5 ways to improve udder health with dry period management

The dry period is crucial for udder health and provides an opportunity to cure chronic infections.

However, it also presents some unique challenges that may increase the risk of new infections.

Measuring mastitis and somatic cell count (SCC) performance in fresh cows allows us to monitor the success of the dry period.

Aim for:

  • Less than 8% of cows with a clinical mastitis case in the first 30 days of lactation
  • More than 90% sub-clinical “prevention rate” – in other words, less than 10% of cows calving with a high SCC (over 200,000 cells/ml) after finishing the previous lactation with a low SCC (under 200,000 cells/ml)
  • More than 80% sub-clinical “cure rate”, which means less than 20% of cows calving with a high SCC after finishing the previous lactation with a high SCC.

See also: 5 expert tips on dairy transition management

About the author

Tom Greenham
Tom Greenham is a director of Advance Milking, a consultancy service for all aspects of udder health and milking machine performance. Advance Milking works with dairy farms across the UK and Ireland to optimise udder health, milk quality and milking efficiency. Mr Greenham also provides research, training and independent support to the dairy industry internationally.
Read more articles by Tom Greenham

If not achieving these goals, a complete check of dry period management is advisable. This involves looking at the following areas:

1. Cow condition

Some dry period problems come from stale cows not being in optimum condition for drying off. Issues include:

  • Excessive body condition – this increases the risk of transition diseases, including mastitis
    • Review fertility, nutrition, and management procedures such as timing of drying-off, to help reduce the number of fat, stale cows.
  • High milk yield at drying-off – this is associated with increased risk of udder infection
    • Look at feeding strategies in the final weeks of milking to try to reduce yield at drying-off
    • Reduced milking frequency can also help suppress yield, but this can introduce other udder health risks, so needs to be approached carefully
  • A high prevalence of udder infections in lactation, which increases the number of cows needing to be cured over the dry period
    • If more than 30% of the herd is drying off with a high SCC, review risk areas for lactation-origin infection.

2. Calcium metabolism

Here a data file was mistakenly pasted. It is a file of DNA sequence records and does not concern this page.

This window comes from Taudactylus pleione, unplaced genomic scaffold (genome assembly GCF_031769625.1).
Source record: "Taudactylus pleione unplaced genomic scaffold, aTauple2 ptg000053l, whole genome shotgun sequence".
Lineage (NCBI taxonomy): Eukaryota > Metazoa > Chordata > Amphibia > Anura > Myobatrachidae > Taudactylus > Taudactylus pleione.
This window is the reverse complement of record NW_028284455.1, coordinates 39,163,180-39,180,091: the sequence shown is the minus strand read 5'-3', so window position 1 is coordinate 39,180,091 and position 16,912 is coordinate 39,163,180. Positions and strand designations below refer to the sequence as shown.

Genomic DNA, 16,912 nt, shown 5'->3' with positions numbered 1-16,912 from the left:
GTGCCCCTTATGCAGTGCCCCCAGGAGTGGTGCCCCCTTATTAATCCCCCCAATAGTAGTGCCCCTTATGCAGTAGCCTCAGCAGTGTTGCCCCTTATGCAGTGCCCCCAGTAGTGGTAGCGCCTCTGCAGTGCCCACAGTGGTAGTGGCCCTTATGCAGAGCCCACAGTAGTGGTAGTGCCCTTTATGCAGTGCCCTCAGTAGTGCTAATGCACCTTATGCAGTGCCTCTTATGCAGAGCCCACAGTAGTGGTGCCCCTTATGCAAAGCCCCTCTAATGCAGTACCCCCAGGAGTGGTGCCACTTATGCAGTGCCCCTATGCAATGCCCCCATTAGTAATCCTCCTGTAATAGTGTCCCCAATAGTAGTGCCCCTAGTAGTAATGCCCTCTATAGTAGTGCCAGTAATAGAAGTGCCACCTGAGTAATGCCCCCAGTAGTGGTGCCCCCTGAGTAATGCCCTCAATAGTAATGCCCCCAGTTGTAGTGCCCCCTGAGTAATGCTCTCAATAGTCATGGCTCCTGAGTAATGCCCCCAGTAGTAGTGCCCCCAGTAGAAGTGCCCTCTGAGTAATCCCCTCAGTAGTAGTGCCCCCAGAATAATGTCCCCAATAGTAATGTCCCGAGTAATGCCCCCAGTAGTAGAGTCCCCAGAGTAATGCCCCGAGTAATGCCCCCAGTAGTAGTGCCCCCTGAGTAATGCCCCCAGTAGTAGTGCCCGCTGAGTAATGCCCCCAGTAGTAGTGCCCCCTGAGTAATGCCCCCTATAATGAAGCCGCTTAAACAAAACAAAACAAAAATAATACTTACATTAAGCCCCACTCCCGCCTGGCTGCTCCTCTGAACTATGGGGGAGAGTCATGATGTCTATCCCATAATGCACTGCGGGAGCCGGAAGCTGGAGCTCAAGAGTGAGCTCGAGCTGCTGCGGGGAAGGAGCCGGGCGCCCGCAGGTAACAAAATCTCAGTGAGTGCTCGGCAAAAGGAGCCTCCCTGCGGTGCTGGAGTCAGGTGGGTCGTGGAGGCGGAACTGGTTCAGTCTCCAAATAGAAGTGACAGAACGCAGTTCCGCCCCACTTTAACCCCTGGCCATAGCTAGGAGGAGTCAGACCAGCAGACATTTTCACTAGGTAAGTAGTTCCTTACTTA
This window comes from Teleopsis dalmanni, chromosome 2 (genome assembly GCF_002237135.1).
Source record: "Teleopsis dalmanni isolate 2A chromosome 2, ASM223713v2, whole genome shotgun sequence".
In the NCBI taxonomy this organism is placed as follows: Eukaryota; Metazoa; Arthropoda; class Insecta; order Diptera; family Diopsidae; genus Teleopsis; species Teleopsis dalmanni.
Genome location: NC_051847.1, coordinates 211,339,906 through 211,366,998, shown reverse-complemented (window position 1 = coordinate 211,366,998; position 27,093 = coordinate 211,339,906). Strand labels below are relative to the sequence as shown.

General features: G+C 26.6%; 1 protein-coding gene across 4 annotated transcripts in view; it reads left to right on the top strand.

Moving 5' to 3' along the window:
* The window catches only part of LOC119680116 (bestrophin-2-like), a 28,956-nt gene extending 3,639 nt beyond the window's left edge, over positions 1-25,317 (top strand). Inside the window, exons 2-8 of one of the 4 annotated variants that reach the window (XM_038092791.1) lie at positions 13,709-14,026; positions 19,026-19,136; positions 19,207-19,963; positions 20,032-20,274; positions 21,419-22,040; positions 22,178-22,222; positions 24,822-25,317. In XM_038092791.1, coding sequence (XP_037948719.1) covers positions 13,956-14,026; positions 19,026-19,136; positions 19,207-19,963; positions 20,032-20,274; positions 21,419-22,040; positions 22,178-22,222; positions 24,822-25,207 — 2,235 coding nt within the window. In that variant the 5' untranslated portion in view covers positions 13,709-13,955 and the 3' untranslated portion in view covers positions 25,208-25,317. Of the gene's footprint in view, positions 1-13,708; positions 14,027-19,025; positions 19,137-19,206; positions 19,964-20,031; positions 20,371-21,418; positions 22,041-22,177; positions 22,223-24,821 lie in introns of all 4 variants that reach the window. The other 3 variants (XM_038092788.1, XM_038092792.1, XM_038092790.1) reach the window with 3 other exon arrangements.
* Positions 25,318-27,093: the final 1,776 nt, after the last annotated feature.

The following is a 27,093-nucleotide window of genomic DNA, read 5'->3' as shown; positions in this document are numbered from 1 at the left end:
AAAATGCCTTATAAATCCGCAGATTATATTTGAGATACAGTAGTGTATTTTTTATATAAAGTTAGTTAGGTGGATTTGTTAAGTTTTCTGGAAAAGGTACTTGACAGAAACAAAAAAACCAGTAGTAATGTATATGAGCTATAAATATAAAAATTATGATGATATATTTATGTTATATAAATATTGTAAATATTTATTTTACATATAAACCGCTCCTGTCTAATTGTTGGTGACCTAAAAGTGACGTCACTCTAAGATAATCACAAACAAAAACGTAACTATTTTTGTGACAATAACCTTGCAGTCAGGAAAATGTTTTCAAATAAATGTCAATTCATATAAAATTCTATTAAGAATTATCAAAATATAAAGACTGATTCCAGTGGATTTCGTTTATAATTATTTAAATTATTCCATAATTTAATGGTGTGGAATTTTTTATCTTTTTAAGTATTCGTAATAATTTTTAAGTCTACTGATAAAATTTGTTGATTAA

Low calcium levels at calving are not just a problem for downer-cow syndrome: hypocalcaemia (clinical and sub-clinical) is also a risk for udder infections in fresh cows.

  • A high incidence of milk fever (more than 3%) implies a lot of sub-clinical cases too, although herds can struggle with high sub-clinical rates even when not experiencing clinical cases
    • Blood-testing is a cheap and easy way to check your herd’s calcium status. Discuss a monitoring programme with your routine vet
  • Preventative measures tend to be more productive than “sticking plaster” treatments. These include:
    • Reviewing supplementation of magnesium with your vet
    • Discussing partial or full dietary cation-anion difference (DCAD) rations with your nutritionist
    • Consider allocating pasture that does not receive additional potash to make silage for dry cows.

3. Trace element status

Dairy cows tend to be well supplemented in essential minerals through lactation, via concentrate feed or mixed rations.

However, trace element provision is often less consistent through the dry period, leading to deficiencies as cows reach calving.

Low levels of minerals such as selenium and iodine can all increase mastitis risk.

  • Ensure dry cow rations contain appropriate levels of key trace elements
  • If concerned, discuss blood-testing a sample of fresh cows with your vet

4. Selective dry cow therapy (SDCT)

Targeting antibiotics use for cows likely to be infected is becoming the norm within the UK dairy industry.

But protocols for selecting cows for treatment with antibiotics at drying-off can be inappropriate, leading to poorer udder health.

  • All cows should receive internal teat sealant
  • Individual cow SCC recording is essential for implementing SDCT
  • Check your current herd situation is suitable for SDCT
    • Problems such as widespread Staphylococcus aureus infections should be controlled before using a selective approach
  • Adjust selection criteria to fit your herd’s risk profile
    • The higher the bulk tank SCC, the lower the individual cow SCC should be to reduce the risk of infected quarters being missed
  • Use additional criteria to increase the safety margin when not using antibiotics
    • Yield should be less than 20 litres at drying-off
    • Cows with teat-end hyperkeratosis may not be suitable for sealant-only treatment
    • Clinical mastitis history should be taken in to account.
Udder being injected

© Kathy Horniblow

5. Check the environment is suitable

Higher bacterial challenges during the dry period increase the risk of mastitis. Minimising exposure to bacteria is an extensive topic, but some key points are commonly forgotten.

  • When calving cows in the same yard as the transition group, remember to adjust the stocking rate
    • Calving cows need approximately 150% of the space of a dry cow
  • When calculating loose yard capacity, subtract high-traffic zones from the total available area
    • For example, gateways onto the bedding area generally reduce capacity by one cow space
    • Shield water points from the bedding, so splashing does not reduce the dry bed area.
  • Avoid using permanent calving paddocks without rotation
    • Use similar maximum grazing periods and minimum resting periods to those recommended for milking cow grazing
    • Maintain pasture with minimal potash supplementation to help avoid calcium imbalances.

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